See an electric vehicle next to you on the road and you might not distinguish it from any other gas guzzler confronting rush hour traffic. But drive one yourself...and you won't soon shake the experience.
Electric vehicles (EVs) are powered entirely by their onboard batteries and therefore have no tailpipe. No combustion engine vibrates under their hood and no gears need shifted, giving these machines an unrivalled smoothness. When faced with stop signs, red lights or drive-thrus, EVs don't expend their power idling - they are incapable of idling.
But for all their blessings, EVs have their drawbacks. Their batteries have limited range, they can't be fuelled at the pump and for the time being, they cost more than your average gasoline vehicle. However, professor of mechanical engineering at Dalhousie University, Lukas Swan, said these drawbacks are being left in the dust.
K'JIPUKTUK (HALIFAX) - The Ecology Action Centre, Sierra Club Atlantic Canada, and Council of Canadians express their solidarity with Pictou Landing First Nation and neighbouring communities in their fight to defend and clean up their home waters.
“The ongoing pollution and contamination of a once pristine coastal estuary and beach is a disgrace. It is absolutely the responsibility of the province of Nova Scotia to clean up this site once and for all” says Angela Giles, Council of Canadians.
Thanks to community pressure, the Canadian Nuclear Safety Commission (CNSC) will be holding a public meeting December 10-11 in Toronto to specially review the operation of GE-Hitachi’s 1025 Lansdowne Ave nuclear fuel processing plant. The meeting will be held at the Holiday Inn Yorkdale, at 3450 Dufferin Street. The plant processes yellowcake uranium powder from Saskatchewan into nuclear fuel pellets used in CANDU reactors.
Natural Capital refers to the stock of natural resources and environmental assets, and how they contribute to building healthy communities. The Natural Capital perspective is a way of placing a monetary value on the ecological goods and services to quantify these benefits.
Brampton's ecosystems contain many natural areas and urban green spaces that provide the city with ecological goods and services, which translates to valuable Natural Capital.
Thanks to support from Ontario Trillium Foundation and the Mississauga Community Fund, we are expanding the project by doing walkshops and natural area restoration work throughout Brampton and Mississauga in summer of 2014. Our goal is to educate and engage the community to raise awareness and appreciation for these natural areas.
Sierra Club Canada's Ontario Chapter was instrumental in the decision by our provincial government to shut down all coal plants. The day has come! Toronto environmental lawyer Dianne Saxe has a nice piece on her website about it:
Goodbye to Nanticoke, and all that coal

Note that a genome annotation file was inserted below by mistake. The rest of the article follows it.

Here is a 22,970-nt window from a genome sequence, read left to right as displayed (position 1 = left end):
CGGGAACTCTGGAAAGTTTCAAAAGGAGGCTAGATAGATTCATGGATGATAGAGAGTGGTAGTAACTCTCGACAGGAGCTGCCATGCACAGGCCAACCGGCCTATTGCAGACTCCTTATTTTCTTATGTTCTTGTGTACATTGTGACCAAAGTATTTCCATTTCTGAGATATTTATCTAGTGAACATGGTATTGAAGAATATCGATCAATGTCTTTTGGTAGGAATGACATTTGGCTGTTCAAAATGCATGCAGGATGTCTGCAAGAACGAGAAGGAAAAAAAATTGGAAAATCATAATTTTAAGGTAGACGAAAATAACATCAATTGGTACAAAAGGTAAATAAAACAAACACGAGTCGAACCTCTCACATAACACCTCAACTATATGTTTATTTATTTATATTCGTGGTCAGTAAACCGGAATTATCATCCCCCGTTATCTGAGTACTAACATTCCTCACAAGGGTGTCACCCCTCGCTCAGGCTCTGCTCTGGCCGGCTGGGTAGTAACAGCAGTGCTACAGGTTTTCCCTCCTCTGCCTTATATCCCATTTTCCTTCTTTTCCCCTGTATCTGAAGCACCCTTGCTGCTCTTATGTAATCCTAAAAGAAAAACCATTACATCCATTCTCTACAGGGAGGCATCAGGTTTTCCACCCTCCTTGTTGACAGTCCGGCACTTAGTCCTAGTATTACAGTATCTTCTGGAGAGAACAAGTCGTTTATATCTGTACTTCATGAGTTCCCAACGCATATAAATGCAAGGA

by DIANNE SAXE on JANUARY 15, 2014
January 8 marked the last day of operation of the Nanticoke Generating Station, the last operating coal-fired electrical generating facility in southern Ontario. This latest shut down will help mark 2014 as the year Ontario will become a coal-free jurisdiction.
Sierra Club's Waste Diversion Expert, Rob Muir, continues to emphasize the necessity of waste diversion to combat climate change. Local government has an important role in making it happen, however, the key is developing sustainable consumer behaviour. We need to be more conscious of how resources are used, the products we consume, and how we deal with our waste.
Watch Rob's video on Ottawa's Green Bin Program here.
Walk To Save Southern Ontario’s Vanishing Forests.
By John Bacher
Today we have a bizarre situation where hard wrested environmental progress is being turned back. This is the shrinking of Southern Ontario’s forests, in the fertile agricultural area south of the Canadian Shield.
Following the invasion of what was called Upper Canada there was a rampant destruction through burning of the forests of the land which, after Confederation, became called Ontario. Most of these forests were used to produce ashes, to manufacture soap and other products manufactured in Europe. It took sixty large maple trees to produce a single barrel of potash to be shipped across the sea.
From the raging torrents of the Niagara River to the placid Welland Canal one can walk for ten miles through the wooded forest gardens of the Niagara Escarpment. Here in some patches, old growth giant oaks and maples soar above wild ginger and may apple. This shady glen has spectacular lookouts over the Niagara Fruit Belt to Lake Ontario, such as Queenston Heights and the Woodend Conservation area. These wilds overwhelm relics of 19th century assaults on nature, such as lime kilns, a “haunted” “ghost” tunnel under which the Bruce Trail travel and the stone ruins of the abandoned Third Welland Canal.